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‘Committed relationships are difficult’: Couples therapist reveals key to happy union

22 July 2022

Psychotherapist Lissy Abrahams has helped hundreds of couples break the cycle of conflict and rekindle their love. She shares her advice on how to save a failing relationship.


I was recently on a train and overheard a young woman on the phone. As I listened to her describe some upsetting experiences with her partner, I detected a wobble in her voice. It was a wobble of distress. I could hear she was really struggling.

Here’s what she conveyed.

They live together. She tries hard to communicate with him but he disengages, often fobbing her off by insisting that “everything’s fine”. She’s lonely and worries he’s just not into her anymore. She can become furious with him, but fears he’ll end the relationship. She has no idea what to do.
I know that wobble in her voice. I know the feeling of holding back the floodgates of distress. I’ve heard it in my own voice, and from the hundreds of clients I’ve worked with over the years. You probably know it too. It’s the wobble that reveals you’re not quite holding it all together in your relationship anymore.

Committed relationships are difficult.

Being in a relationship with ongoing cycles of couple conflict is soul destroying and exhausting. We can become trapped in these cycles.

The reality is that committed relationships are difficult.

We’re expected to take care of ourselves, our partner and our relationship. We’re also expected to have careers, raise children, run a household, be sexually intimate, form sustainable friendships and support our extended families.

And this is all supposed to happen happily over many decades. It’s not easy to achieve or maintain, and it’s normal for us to experience conflict as we navigate these challenges with our partner over time.

Here’s a fact: We never get used to conflict.

Fights often erupt suddenly and disturb our internal stability. Our mind and body alter instinctively as we experience our partner as a threat and are thrust into the role of competitors instead of allies.

When we’re able to calm, even a little, we can feel some dread, anxiety or sadness, and it’s not always easy to shake off these feelings. It can take time to feel we’ve properly recovered from an episode. However, the problem is that there’s never just one episode.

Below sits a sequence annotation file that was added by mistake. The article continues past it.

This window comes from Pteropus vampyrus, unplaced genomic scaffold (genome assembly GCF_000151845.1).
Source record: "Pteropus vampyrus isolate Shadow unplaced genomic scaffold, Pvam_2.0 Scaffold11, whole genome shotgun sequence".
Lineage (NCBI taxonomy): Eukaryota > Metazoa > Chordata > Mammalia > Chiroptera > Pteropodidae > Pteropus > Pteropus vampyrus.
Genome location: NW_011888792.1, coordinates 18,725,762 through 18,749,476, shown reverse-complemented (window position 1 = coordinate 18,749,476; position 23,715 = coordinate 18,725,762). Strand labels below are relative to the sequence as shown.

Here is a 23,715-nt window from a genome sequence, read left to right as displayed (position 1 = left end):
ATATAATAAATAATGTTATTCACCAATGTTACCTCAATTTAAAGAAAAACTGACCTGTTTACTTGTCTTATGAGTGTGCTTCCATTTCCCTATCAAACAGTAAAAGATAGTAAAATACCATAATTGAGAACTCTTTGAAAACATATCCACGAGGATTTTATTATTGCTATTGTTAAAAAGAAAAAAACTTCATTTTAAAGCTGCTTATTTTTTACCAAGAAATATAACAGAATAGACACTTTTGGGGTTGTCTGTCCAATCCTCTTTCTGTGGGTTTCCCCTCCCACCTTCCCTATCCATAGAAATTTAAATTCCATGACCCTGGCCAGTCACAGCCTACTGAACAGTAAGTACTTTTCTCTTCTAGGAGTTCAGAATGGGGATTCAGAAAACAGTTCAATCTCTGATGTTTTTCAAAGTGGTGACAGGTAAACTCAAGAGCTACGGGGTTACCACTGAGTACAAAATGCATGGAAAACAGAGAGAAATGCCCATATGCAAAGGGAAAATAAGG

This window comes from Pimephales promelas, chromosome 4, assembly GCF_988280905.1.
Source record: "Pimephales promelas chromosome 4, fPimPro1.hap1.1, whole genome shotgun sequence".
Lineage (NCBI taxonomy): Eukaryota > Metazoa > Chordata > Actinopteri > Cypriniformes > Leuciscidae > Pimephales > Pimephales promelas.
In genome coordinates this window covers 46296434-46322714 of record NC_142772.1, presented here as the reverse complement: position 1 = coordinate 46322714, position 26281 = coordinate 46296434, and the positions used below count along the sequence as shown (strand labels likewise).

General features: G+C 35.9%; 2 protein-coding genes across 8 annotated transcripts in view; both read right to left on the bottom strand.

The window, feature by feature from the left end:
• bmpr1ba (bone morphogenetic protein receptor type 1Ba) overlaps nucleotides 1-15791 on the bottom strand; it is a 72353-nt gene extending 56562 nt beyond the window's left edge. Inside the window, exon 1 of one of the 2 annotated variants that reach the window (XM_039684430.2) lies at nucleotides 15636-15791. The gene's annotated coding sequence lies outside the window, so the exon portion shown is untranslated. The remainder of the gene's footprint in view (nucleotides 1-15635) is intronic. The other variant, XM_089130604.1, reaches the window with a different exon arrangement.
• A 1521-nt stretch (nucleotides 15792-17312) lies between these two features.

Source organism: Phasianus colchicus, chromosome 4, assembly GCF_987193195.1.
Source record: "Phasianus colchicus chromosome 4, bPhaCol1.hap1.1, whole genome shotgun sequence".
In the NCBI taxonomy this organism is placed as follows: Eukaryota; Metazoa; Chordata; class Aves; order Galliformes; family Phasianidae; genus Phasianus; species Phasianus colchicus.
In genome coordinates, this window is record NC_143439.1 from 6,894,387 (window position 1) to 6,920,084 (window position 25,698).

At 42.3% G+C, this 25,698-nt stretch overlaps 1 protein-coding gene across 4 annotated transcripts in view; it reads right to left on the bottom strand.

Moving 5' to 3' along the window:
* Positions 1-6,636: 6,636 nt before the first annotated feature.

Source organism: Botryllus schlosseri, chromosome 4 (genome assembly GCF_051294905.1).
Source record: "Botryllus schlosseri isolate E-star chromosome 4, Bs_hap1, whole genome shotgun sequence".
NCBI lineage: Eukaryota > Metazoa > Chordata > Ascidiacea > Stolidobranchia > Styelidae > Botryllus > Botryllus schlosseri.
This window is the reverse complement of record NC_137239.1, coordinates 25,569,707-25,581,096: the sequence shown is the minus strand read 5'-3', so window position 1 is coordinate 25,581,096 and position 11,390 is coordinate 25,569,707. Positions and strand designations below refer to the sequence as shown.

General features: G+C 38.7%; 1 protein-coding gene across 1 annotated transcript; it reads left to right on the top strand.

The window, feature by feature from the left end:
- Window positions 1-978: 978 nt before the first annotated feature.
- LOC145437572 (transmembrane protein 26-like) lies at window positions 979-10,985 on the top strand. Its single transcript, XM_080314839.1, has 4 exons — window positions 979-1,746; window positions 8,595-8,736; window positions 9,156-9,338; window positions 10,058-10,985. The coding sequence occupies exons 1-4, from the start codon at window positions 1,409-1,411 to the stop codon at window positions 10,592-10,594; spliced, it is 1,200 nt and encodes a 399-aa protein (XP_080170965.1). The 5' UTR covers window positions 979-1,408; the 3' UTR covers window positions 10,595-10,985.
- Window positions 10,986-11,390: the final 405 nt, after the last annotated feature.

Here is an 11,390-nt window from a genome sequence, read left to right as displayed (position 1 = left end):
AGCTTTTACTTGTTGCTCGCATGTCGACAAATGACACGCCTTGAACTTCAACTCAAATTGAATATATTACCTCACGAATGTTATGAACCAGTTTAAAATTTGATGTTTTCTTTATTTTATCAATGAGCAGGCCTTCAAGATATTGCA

For many of us, conflict can be ongoing for several years, and we can experience literally hundreds of episodes. And even though we try to resolve the conflict, there is often only temporary relief. It always feels bad.

Couple conflict can affect almost every aspect of our lives, including our emotional and physical wellbeing. These repeated fights leave a mark on our relationship, and over time alter our feelings towards our partner. If we have children, they can also be negatively impacted.

Sadly, for many of us, repeated and unresolved conflict ends with the gruelling process of separation as we come to feel there’s no other option but to walk away.

Tragically, the conflict often continues despite being separated, because the separation hasn’t resolved the problem of why we really fight.

Every day, I see the devastating impact that cycles of conflict have on couple relationships. This can bring feelings of sadness, despair, anxiety, loneliness and even fear, which all contribute to a diminished sense of safety with our partner.

Over time, when our safety is continually questioned, trust and intimacy typically break down. And that puts us and our relationship into distress.

Repeated conflict can cause trust and intimacy issues and put our relationship into distress.


When is conflict a problem?

Would you say the conflict is a problem for the young woman on the train?

I’d say for sure, and here’s why. She now lives with distress. She’s unable to engage her partner and can’t resolve issues with him. She’s increasingly anxious and overwhelmed in this relationship, and believes her needs are ignored and dismissed by him. She becomes furious with him, then worries that her behaviour makes things worse. She experiences his dismissals as a deep rejection of her. She’s worried he’s losing interest in her and, even worse, is fearful he’ll leave her.

Abandonment is a primitive fear linked to our survival. This becomes a threat for her, which will alter her behaviour towards him.